The United States government uses economic indicators to relay the condition of the economy to the public and to the rest of the world. In order to keep track of activity within the various business sectors in the U.S., the government uses a set of industrial codes that classify each business sector. This set of codes is known as the NAICS standard.
NAICS stands for North American Industry Classification System, and it is the standard created by the United States Census Bureau to help collect information on the American economy and how the various industrial sectors affect the economy. It was set in conjunction with the governments of Mexico and Canada.
For many years the United States had used the Standard Industrial Classification, or SIC, system of categorizing American businesses. The government replaced the SIC standard with NAICS in 1997. This shift arose from the 1991 International Conference of Classification of Economic Activities, held in Williamsburg, Virginia, at which several nations indicated that the previous standard was not a reliable way to compare economic data among countries. One of the main complaints was against the four-digit structure of the older standard, which led to misleading economic data. In America the business services sector is larger than manufacturing, but the past standard consistently identified manufacturing as larger, and this caused confusion.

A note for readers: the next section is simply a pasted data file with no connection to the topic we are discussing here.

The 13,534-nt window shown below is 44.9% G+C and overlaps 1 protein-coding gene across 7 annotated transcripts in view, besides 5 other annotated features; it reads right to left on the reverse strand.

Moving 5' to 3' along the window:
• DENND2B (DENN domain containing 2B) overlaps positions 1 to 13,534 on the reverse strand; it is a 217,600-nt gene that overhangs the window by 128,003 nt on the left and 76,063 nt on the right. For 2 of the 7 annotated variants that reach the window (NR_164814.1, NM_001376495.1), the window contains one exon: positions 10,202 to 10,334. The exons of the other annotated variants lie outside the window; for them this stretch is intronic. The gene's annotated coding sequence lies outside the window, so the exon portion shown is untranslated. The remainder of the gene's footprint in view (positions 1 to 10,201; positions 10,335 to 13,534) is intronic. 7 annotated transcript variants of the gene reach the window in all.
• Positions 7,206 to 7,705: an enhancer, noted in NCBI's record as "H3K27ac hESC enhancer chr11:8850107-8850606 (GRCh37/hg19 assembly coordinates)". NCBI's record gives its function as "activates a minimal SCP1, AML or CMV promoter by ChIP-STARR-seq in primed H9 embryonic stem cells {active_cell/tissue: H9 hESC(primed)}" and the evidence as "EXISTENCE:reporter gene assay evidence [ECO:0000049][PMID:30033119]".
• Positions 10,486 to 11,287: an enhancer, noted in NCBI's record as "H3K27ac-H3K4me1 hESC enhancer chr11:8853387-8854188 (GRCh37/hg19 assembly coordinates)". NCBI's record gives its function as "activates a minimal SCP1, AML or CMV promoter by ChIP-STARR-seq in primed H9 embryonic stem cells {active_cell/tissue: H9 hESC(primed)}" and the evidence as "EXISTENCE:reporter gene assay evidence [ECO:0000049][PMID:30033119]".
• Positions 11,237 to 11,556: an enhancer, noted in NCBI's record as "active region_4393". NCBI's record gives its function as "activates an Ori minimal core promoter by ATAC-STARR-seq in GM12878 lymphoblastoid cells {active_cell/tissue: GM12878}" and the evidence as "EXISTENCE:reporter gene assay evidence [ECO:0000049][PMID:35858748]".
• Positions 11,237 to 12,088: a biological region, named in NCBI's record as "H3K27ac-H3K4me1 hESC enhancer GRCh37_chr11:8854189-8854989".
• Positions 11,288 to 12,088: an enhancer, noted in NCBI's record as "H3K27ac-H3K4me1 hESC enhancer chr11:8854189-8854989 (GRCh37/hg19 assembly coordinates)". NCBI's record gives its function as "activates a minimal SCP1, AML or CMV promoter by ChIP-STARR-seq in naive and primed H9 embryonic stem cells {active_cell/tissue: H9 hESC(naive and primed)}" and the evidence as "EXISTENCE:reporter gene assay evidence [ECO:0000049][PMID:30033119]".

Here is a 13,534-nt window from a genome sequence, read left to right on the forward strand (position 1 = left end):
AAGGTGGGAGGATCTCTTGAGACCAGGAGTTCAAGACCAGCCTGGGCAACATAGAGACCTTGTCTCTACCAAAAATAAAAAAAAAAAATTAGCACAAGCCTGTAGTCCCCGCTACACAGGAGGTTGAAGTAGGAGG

The NAICS classification system is set up in a much different way than the SIC codes. The SIC codes were four-digit codes that were attached to a particular industry, and each company was required to find a code that matched its business activity as closely as possible. NAICS uses a two-digit number to identify an industry. Within that industry is a six-digit code that identifies the specific business the company is engaged in. The first two digits of the six-digit classification is the two-digit industry code.
When the government issued the new NAICS standard, it discontinued the use of SIC codes. Those codes are still in use by some states and municipalities, but the federal government no longer acknowledges the SIC codes when collecting business data.
The NAICS codes are monitored and administered by the U.S. Census Bureau, but there is no one agency within the government that is given the responsibility creating new codes. They are created by various federal government agencies based on the needs of each agency, and then they are sometimes submitted to the Census Bureau to be included in the list of NAICS codes. It is possible to get a code from a government agency that does not appear on the commonly used list. While the government attempts to use a comprehensive classification list, the various agencies are allowed to create a code based on their own specifications.
George N. Root III began writing professionally in 1985. His publishing credits include a weekly column in the "Lockport Union Sun and Journal" along with the "Spectrum," the "Niagara Falls Gazette," "Tonawanda News," "Watertown Daily News" and the "Buffalo News." Root has a Bachelor of Arts in English from the State University of New York, Buffalo.